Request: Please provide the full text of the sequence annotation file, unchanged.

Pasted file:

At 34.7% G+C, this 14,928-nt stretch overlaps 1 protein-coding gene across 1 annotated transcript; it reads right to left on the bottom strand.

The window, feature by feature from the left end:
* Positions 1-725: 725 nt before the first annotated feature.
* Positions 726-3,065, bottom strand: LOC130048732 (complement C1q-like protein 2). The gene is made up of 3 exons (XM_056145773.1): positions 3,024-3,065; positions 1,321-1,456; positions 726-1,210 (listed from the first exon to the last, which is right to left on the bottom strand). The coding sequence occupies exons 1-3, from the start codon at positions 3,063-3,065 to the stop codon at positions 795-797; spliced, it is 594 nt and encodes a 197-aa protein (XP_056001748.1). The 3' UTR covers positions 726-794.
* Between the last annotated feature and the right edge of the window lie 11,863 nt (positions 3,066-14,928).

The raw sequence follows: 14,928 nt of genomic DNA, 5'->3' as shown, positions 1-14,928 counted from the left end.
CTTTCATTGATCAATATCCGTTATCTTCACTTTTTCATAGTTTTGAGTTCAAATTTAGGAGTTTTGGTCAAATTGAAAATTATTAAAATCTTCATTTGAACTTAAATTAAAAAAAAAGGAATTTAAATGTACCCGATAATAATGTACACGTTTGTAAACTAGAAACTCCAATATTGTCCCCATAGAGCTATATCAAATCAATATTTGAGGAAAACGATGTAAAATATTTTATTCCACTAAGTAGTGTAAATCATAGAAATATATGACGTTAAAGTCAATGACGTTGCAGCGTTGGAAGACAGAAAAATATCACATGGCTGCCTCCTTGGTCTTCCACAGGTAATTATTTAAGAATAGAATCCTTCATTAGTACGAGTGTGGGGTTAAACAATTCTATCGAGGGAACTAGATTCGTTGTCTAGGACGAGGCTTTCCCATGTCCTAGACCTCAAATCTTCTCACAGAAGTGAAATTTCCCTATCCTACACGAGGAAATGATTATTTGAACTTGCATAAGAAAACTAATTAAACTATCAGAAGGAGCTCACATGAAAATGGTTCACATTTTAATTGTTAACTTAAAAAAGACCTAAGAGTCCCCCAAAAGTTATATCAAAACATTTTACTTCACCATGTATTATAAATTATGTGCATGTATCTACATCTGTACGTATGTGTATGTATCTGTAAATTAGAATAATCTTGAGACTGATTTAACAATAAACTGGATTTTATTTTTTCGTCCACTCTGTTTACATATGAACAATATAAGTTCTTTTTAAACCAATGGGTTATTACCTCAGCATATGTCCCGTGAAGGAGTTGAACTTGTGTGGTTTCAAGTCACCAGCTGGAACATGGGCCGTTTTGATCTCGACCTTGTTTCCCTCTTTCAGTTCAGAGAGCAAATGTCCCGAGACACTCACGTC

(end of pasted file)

At 34.7% G+C, this 14,928-nt stretch overlaps 1 protein-coding gene across 1 annotated transcript; it reads right to left on the bottom strand.

The window, feature by feature from the left end:
* Positions 1-725: 725 nt before the first annotated feature.
* Positions 726-3,065, bottom strand: LOC130048732 (complement C1q-like protein 2). The gene is made up of 3 exons (XM_056145773.1): positions 3,024-3,065; positions 1,321-1,456; positions 726-1,210 (listed from the first exon to the last, which is right to left on the bottom strand). The coding sequence occupies exons 1-3, from the start codon at positions 3,063-3,065 to the stop codon at positions 795-797; spliced, it is 594 nt and encodes a 197-aa protein (XP_056001748.1). The 3' UTR covers positions 726-794.
* Between the last annotated feature and the right edge of the window lie 11,863 nt (positions 3,066-14,928).

The raw sequence follows: 14,928 nt of genomic DNA, 5'->3' as shown, positions 1-14,928 counted from the left end.
CTTTCATTGATCAATATCCGTTATCTTCACTTTTTCATAGTTTTGAGTTCAAATTTAGGAGTTTTGGTCAAATTGAAAATTATTAAAATCTTCATTTGAACTTAAATTAAAAAAAAAGGAATTTAAATGTACCCGATAATAATGTACACGTTTGTAAACTAGAAACTCCAATATTGTCCCCATAGAGCTATATCAAATCAATATTTGAGGAAAACGATGTAAAATATTTTATTCCACTAAGTAGTGTAAATCATAGAAATATATGACGTTAAAGTCAATGACGTTGCAGCGTTGGAAGACAGAAAAATATCACATGGCTGCCTCCTTGGTCTTCCACAGGTAATTATTTAAGAATAGAATCCTTCATTAGTACGAGTGTGGGGTTAAACAATTCTATCGAGGGAACTAGATTCGTTGTCTAGGACGAGGCTTTCCCATGTCCTAGACCTCAAATCTTCTCACAGAAGTGAAATTTCCCTATCCTACACGAGGAAATGATTATTTGAACTTGCATAAGAAAACTAATTAAACTATCAGAAGGAGCTCACATGAAAATGGTTCACATTTTAATTGTTAACTTAAAAAAGACCTAAGAGTCCCCCAAAAGTTATATCAAAACATTTTACTTCACCATGTATTATAAATTATGTGCATGTATCTACATCTGTACGTATGTGTATGTATCTGTAAATTAGAATAATCTTGAGACTGATTTAACAATAAACTGGATTTTATTTTTTCGTCCACTCTGTTTACATATGAACAATATAAGTTCTTTTTAAACCAATGGGTTATTACCTCAGCATATGTCCCGTGAAGGAGTTGAACTTGTGTGGTTTCAAGTCACCAGCTGGAACATGGGCCGTTTTGATCTCGACCTTGTTTCCCTCTTTCAGTTCAGAGAGCAAATGTCCCGAGACACTCACGTC